Trial of Tasigna (Nilotinib) 400 mg Twice Daily Alone or With Gleevec (Imatinib Mesylate) 400 mg Daily for Patients With Advanced Gastrointestinal Stromal Tumor (GIST)
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|ClinicalTrials.gov Identifier: NCT01089595|
Recruitment Status : Terminated (Novartis is ending their research program for Nilotinib in GIST.)
First Posted : March 18, 2010
Results First Posted : March 15, 2017
Last Update Posted : March 15, 2017
|Condition or disease||Intervention/treatment||Phase|
|GIST Metastatic Disease||Drug: Nilotinib Drug: Nilotinib with Imatinib||Phase 2|
Resistance to imatinib does develop and represents a major clinical challenge. Mechanisms implicated in imatinib resistance include: target resistance due to new KIT or PDGFRA mutations or over expression of the KIT protein; target modulation due to activation of an alternate receptor tyrosine kinase protein with loss of KIT oncoprotein expression; functional resistance due to KIT or PDGFRA activation without a secondary mutation; and alterations in imatinib uptake by P-glycoprotein.
This study seeks to test nilotinib alone and nilotinib in combination with imatinib in patients that have progressed on imatinib.
Nilotinib is a new synthetic second-generation inhibitor of the BCR-ABL tyrosine kinase that competes for the ATP-bindings sites of BCR-ABL. A completed phase I trial assessed the activity of nilotinib alone and in combination with imatinib in patients that have progressed on imatinib in a population of patients with imatinib refractory and intolerant patients. There were rare responses, but stable disease was observed in grater than 50% of patients.
This study is aiming to treat patients with advanced or metastatic GIST who have disease progression on imatinib dose escalated up to 600 mg or greater. The rationale for exploring Nilotinib in this setting is to determine if it has therapeutic efficacy, with potentially less toxicity than the current standard of care for second line therapy. In addition, since it is not uncommon to see progression of some metastatic GIST lesions on imatinib, while others remain controlled, adding nilotinib may treat the progressing lesions while imatinib continues to control the areas without disease progression.
|Study Type :||Interventional (Clinical Trial)|
|Actual Enrollment :||5 participants|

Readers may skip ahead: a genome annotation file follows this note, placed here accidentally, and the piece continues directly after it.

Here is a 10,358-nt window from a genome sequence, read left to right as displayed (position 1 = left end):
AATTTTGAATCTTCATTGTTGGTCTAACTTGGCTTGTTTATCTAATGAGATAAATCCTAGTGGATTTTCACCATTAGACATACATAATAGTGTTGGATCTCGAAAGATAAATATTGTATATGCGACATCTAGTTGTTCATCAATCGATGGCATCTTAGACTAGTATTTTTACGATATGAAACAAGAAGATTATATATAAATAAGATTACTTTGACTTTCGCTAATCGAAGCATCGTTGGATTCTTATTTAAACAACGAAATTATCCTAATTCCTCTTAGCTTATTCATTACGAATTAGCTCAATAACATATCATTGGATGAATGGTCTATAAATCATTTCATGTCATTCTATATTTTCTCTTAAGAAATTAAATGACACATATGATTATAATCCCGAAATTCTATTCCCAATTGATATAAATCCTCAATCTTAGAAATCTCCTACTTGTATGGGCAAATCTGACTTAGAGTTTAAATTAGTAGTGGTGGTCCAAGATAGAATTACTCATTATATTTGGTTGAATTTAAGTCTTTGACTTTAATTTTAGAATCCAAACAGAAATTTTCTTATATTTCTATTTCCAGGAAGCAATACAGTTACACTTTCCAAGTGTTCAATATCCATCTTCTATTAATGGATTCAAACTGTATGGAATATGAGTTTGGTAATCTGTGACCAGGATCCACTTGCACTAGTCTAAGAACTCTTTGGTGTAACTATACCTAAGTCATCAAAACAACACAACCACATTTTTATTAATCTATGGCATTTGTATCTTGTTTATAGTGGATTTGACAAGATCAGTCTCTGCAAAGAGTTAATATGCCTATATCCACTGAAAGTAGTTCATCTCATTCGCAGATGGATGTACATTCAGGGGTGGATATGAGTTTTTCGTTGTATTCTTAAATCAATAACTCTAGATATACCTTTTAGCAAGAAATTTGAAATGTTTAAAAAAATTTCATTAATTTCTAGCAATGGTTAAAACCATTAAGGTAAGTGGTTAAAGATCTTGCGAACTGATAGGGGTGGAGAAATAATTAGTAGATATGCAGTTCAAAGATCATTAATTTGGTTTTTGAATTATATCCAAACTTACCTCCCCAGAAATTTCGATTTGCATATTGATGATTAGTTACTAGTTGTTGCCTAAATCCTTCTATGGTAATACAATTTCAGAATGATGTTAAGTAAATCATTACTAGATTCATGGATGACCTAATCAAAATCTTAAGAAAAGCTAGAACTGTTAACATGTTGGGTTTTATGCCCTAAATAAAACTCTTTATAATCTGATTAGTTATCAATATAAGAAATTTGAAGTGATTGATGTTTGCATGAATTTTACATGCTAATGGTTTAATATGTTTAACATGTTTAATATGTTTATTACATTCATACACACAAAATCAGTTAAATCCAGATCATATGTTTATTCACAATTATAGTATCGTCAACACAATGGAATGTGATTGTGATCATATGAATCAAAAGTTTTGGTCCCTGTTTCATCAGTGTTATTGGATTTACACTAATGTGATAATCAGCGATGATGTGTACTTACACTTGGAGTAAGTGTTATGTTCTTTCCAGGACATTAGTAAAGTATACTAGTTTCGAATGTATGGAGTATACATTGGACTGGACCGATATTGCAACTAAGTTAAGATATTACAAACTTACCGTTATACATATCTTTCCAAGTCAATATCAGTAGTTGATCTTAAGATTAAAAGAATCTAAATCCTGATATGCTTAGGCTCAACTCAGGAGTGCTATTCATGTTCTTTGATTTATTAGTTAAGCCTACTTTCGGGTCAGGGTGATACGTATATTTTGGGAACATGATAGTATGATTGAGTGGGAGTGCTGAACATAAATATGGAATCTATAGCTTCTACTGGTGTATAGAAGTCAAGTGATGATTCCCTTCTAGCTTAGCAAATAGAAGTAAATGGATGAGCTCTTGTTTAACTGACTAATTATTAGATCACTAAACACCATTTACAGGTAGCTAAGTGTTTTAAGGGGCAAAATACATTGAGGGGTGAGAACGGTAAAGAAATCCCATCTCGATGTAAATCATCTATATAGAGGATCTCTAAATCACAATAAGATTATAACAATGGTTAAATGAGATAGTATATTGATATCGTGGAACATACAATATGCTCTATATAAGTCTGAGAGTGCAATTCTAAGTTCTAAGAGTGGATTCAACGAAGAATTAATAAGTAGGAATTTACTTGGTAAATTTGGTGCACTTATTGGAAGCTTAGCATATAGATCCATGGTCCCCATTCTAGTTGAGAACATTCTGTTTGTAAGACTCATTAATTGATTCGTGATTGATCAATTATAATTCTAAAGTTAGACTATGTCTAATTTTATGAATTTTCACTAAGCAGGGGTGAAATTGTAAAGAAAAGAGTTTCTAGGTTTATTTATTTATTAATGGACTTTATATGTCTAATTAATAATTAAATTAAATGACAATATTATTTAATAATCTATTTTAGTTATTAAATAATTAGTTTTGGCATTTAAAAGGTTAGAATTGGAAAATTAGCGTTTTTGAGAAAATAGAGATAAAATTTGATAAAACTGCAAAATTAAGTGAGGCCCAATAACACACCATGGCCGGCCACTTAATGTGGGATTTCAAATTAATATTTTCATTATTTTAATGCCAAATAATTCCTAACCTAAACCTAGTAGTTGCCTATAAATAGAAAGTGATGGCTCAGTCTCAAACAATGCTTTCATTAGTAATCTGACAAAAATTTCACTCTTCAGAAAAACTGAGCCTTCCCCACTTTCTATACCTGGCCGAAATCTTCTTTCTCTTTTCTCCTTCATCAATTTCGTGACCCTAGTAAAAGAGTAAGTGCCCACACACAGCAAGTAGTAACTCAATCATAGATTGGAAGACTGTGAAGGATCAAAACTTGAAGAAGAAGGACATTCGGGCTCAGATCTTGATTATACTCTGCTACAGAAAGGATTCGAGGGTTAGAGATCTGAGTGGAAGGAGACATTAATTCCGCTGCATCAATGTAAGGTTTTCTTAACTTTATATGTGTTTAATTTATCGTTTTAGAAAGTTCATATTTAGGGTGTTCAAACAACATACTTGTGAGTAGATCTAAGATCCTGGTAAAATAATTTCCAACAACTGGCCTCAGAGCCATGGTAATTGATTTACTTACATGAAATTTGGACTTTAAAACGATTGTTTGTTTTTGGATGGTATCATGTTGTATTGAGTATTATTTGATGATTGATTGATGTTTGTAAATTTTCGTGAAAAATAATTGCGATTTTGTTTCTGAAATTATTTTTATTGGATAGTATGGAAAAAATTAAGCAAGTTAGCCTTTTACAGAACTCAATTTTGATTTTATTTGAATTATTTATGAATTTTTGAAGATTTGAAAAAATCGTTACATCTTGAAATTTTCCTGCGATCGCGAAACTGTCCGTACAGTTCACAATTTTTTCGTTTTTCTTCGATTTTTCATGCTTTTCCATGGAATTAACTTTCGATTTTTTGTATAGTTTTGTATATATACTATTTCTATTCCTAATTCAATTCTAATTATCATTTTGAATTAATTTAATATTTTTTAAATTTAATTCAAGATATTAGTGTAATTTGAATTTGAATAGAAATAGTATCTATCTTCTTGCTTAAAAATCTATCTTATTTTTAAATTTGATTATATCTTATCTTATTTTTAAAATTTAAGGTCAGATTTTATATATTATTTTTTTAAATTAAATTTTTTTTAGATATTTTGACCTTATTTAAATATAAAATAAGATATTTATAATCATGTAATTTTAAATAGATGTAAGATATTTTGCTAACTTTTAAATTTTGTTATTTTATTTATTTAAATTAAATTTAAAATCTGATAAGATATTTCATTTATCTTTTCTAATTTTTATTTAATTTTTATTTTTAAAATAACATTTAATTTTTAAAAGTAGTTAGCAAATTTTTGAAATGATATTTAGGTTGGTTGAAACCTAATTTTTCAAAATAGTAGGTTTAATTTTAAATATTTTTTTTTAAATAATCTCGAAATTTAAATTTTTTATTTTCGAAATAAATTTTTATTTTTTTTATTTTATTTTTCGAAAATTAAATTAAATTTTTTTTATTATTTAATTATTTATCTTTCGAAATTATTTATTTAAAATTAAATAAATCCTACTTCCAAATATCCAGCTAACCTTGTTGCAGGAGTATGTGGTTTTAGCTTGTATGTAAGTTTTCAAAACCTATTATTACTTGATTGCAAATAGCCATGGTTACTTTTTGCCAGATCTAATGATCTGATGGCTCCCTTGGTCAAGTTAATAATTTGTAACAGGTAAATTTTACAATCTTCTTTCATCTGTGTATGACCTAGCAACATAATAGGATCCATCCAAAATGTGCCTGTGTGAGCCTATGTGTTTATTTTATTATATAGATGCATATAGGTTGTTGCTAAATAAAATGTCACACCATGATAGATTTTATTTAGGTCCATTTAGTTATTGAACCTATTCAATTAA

|Intervention Model:||Parallel Assignment|
|Masking:||None (Open Label)|
|Official Title:||Open Label Phase II Randomized Trial of Tasigna (Nilotinib) 400 mg Twice Daily Alone or in Combination With Gleevec (Imatinib Mesylate) 400 mg Daily for Patients With Advanced GIST That Have Progressed on High Dose Imatinib|
|Study Start Date :||February 2009|
|Actual Primary Completion Date :||November 2011|
|Actual Study Completion Date :||March 2012|
Active Comparator: Nilotinib
Nilotinib 400 mg po bid
Nilotinib 400 mg po bid
Other Name: Tasigna
Active Comparator: Nilotinib + Imatinib
Nilotinib 400 mg BID with Imatinib 400 mg daily
Drug: Nilotinib with Imatinib
Nilotinib 400 mg po BID Imatinib 400 mg po daily
- Progression Free Survival [ Time Frame: 6 months until death or for 5 years ]Progression-free survival (PFS) is defined as the duration of time from start of treatment to time of progression. It will be determined for both RECIST (Response Evaluation Criteria in Solid Tumors) and CHOI criteria.
- Best Overall Response Using Response Evaluation Criteria in Solid Tumors, Choi Criteria, and Positron Emission Tomography Imaging [ Time Frame: Every 8 weeks for up to 5 years ]
To learn more about this study, you or your doctor may contact the study research staff using the contact information provided by the sponsor.
Please refer to this study by its ClinicalTrials.gov identifier (NCT number): NCT01089595
|United States, Missouri|
|Siteman Cancer Center, Washington University School of Mediciine|
|St Louis, Missouri, United States, 63110|
|United States, North Carolina|
|Wake Forest University|
|Winston-Salem, North Carolina, United States, 27157-1082|
|United States, Pennsylvania|
|Fox Chase Cancer Center|
|Philadelphia, Pennsylvania, United States, 19111|
|Principal Investigator:||Margaret von Mehren, MD||Fox Chase Cancer Center|